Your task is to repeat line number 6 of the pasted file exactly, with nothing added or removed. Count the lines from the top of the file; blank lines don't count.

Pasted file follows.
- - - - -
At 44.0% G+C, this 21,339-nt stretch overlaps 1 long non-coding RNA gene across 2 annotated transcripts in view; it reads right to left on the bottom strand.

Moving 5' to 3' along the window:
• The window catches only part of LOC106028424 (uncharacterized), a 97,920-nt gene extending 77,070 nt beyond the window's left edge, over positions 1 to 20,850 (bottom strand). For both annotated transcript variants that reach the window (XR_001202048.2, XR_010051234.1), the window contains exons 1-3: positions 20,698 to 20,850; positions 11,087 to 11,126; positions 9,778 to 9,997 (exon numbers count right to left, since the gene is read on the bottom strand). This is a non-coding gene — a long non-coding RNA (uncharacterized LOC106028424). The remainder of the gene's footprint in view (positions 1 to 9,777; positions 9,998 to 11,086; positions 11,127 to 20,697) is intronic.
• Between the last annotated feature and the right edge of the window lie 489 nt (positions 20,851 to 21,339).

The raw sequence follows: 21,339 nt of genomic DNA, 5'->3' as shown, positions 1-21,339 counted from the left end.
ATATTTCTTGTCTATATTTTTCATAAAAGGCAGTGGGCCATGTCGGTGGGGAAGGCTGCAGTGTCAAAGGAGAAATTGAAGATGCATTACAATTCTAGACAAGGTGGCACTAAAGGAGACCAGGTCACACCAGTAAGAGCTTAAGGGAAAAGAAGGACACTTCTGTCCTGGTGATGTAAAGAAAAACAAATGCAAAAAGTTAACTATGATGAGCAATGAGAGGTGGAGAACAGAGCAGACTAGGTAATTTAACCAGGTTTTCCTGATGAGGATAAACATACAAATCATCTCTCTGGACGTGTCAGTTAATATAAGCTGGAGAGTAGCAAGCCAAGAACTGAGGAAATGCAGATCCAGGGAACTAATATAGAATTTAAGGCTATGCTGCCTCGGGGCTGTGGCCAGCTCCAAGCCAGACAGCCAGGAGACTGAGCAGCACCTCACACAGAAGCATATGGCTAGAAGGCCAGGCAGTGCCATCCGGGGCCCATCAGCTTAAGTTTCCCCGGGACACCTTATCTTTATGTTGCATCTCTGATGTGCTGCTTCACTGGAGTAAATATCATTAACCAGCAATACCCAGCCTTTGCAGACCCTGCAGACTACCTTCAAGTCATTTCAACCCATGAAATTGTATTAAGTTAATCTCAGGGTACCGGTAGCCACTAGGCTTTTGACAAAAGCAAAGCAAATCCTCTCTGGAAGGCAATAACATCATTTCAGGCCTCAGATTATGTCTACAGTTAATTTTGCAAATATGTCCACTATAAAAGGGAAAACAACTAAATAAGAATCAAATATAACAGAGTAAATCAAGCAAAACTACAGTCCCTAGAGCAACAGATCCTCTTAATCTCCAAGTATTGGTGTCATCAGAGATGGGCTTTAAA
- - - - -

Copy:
ATATTTCTTGTCTATATTTTTCATAAAAGGCAGTGGGCCATGTCGGTGGGGAAGGCTGCAGTGTCAAAGGAGAAATTGAAGATGCATTACAATTCTAGACAAGGTGGCACTAAAGGAGACCAGGTCACACCAGTAAGAGCTTAAGGGAAAAGAAGGACACTTCTGTCCTGGTGATGTAAAGAAAAACAAATGCAAAAAGTTAACTATGATGAGCAATGAGAGGTGGAGAACAGAGCAGACTAGGTAATTTAACCAGGTTTTCCTGATGAGGATAAACATACAAATCATCTCTCTGGACGTGTCAGTTAATATAAGCTGGAGAGTAGCAAGCCAAGAACTGAGGAAATGCAGATCCAGGGAACTAATATAGAATTTAAGGCTATGCTGCCTCGGGGCTGTGGCCAGCTCCAAGCCAGACAGCCAGGAGACTGAGCAGCACCTCACACAGAAGCATATGGCTAGAAGGCCAGGCAGTGCCATCCGGGGCCCATCAGCTTAAGTTTCCCCGGGACACCTTATCTTTATGTTGCATCTCTGATGTGCTGCTTCACTGGAGTAAATATCATTAACCAGCAATACCCAGCCTTTGCAGACCCTGCAGACTACCTTCAAGTCATTTCAACCCATGAAATTGTATTAAGTTAATCTCAGGGTACCGGTAGCCACTAGGCTTTTGACAAAAGCAAAGCAAATCCTCTCTGGAAGGCAATAACATCATTTCAGGCCTCAGATTATGTCTACAGTTAATTTTGCAAATATGTCCACTATAAAAGGGAAAACAACTAAATAAGAATCAAATATAACAGAGTAAATCAAGCAAAACTACAGTCCCTAGAGCAACAGATCCTCTTAATCTCCAAGTATTGGTGTCATCAGAGATGGGCTTTAAA